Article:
• Engage audiences to support conversion to lead and sale to support business goals
  • Improve the reputation of brands and businesses by alignment with brand value
  • Provide Google with positive organic search signals through good dwell times

The danger is, that without practical controls, using AI for marketing may achieve the polar opposites of these goals. The risk is that if the opportunity of using AI for copywriting isn’t managed and it gives rise to the problems I outline below.

What parts should an AI governance policy for marketing should contain?

With governance policies, it’s best to start by considering the risks, i.e. what the risks are, rating their probability and impact, and how they can be mitigated. This recent survey reviewing The Marketer and the Machine highlights some of the main risks. The survey sample was 500 B2C marketers in the US (250) and UK (250) at director-level or above at companies with 500 or more employees and $500+ million in annual revenues. This adds to our coverage of the practical risks of ineffective we looked at above by presenting some of the ethical risks

Adding these ethical risks to the practical risks I mentioned earlier, gives these five types of risks that must be managed through an AI marketing policy:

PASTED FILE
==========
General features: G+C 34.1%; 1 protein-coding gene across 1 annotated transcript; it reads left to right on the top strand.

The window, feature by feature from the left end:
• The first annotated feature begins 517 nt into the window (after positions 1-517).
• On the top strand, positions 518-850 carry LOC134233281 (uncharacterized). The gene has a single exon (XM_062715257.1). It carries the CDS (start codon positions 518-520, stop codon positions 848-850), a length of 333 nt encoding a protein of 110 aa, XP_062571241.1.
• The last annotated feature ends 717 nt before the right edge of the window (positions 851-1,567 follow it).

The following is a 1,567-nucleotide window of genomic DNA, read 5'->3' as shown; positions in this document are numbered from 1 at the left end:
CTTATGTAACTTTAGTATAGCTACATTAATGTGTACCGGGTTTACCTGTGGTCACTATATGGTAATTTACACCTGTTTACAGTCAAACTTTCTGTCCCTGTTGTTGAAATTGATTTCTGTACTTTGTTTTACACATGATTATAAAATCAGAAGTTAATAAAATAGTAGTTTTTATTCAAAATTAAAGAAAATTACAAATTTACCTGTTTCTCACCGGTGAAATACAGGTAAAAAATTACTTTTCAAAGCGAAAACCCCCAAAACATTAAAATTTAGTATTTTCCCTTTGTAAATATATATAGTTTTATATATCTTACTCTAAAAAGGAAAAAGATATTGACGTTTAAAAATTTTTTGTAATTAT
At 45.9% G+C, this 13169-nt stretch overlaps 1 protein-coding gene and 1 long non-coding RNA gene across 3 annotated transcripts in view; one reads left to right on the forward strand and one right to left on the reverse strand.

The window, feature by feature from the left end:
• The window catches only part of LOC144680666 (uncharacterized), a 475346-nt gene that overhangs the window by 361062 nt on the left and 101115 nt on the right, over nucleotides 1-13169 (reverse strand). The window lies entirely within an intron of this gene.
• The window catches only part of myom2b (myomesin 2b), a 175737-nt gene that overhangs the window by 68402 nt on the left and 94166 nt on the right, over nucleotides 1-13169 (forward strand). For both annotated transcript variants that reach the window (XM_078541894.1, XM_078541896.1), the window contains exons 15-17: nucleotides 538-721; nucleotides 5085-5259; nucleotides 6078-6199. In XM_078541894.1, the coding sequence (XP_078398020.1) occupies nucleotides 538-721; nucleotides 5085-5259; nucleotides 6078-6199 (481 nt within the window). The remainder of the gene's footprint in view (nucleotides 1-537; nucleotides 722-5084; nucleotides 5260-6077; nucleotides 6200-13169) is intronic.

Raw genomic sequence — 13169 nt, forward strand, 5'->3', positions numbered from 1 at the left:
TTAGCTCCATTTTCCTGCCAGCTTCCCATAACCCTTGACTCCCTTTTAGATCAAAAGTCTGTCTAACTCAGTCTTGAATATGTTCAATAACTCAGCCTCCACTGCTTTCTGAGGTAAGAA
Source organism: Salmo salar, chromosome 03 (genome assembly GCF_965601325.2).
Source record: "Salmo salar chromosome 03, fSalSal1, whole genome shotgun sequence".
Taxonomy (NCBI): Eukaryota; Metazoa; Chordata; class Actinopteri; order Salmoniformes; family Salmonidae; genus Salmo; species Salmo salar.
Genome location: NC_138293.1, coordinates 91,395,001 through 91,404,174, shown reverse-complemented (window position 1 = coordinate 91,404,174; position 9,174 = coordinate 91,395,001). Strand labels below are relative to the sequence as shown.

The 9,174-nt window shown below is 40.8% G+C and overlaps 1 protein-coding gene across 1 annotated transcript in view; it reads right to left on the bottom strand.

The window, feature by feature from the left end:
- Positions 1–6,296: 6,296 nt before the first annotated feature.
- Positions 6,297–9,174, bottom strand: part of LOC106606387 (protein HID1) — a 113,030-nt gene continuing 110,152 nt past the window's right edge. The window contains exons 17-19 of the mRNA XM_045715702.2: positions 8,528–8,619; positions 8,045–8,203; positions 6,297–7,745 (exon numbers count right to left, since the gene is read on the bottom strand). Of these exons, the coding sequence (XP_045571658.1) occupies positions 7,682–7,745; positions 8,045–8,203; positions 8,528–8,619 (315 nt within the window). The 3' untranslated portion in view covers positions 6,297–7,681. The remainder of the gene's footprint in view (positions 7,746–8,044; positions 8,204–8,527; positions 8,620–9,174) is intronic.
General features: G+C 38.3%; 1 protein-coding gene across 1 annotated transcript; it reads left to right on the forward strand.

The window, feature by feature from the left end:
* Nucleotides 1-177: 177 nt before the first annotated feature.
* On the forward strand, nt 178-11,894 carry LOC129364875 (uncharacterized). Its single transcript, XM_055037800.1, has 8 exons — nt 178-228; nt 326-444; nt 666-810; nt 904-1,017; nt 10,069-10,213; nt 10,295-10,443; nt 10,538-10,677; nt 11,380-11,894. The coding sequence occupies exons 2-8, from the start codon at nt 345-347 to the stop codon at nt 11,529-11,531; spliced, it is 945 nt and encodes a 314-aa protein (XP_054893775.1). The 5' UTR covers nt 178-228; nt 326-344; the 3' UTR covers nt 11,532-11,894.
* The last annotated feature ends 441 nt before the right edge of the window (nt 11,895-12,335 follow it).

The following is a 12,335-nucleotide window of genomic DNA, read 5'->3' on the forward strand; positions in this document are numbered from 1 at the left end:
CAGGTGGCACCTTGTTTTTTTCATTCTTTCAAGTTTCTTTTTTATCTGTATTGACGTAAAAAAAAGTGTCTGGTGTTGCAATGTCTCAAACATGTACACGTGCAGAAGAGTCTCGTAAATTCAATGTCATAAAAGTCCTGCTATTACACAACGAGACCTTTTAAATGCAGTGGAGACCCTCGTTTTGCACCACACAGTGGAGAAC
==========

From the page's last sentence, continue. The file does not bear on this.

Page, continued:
• Content quality risks that make copy and visuals ineffective in supporting marketing aims for channels like organic search or email marketing
  • Reputational risks from poor quality or off-brand content
  • Customer privacy risks
  • Ethical risks from not recognizing Diversity and Inclusion (avoiding discrimination)
  • Intellectual Property risks - security and legal

When I’ve talked to marketers at conferences recently, I’ve found quite a few in larger organizations are discussing or have set up policies to make sure AI is used in the right way commercially and ethically.

This is less relevant for smaller organizations, but every business should consider what AI should be and shouldn’t be used to support their goals. Business Members can use our template to determine the scope or policy required for their current organizational usage.

An example AI for marketing policy for Smart Insights

To help advise others on structuring a policy we’re following good practice ourselves and have created our own playbook. We call it this since as a small business, our main aim is using AI to improve our communications effectiveness while maintaining our brand effectiveness. The emphasis is on copywriting since we don’t invest in using AI to improve targeting outside of Google and LinkedIn Ads, although we have tested AI targeting in email marketing in the past.

Section 1. What we use AI for content and copy creation for

This explains the use cases for different marketing activities for which we use AI. It explains what’s in and what’s out!

Promotional product content

We use ChatGPT to support our writing process, e.g. engagement hooks in copy.

We don’t use ChatGPT for creating product or promotional content out-right.

We use Custom Instructions to tailor content for our products and audience.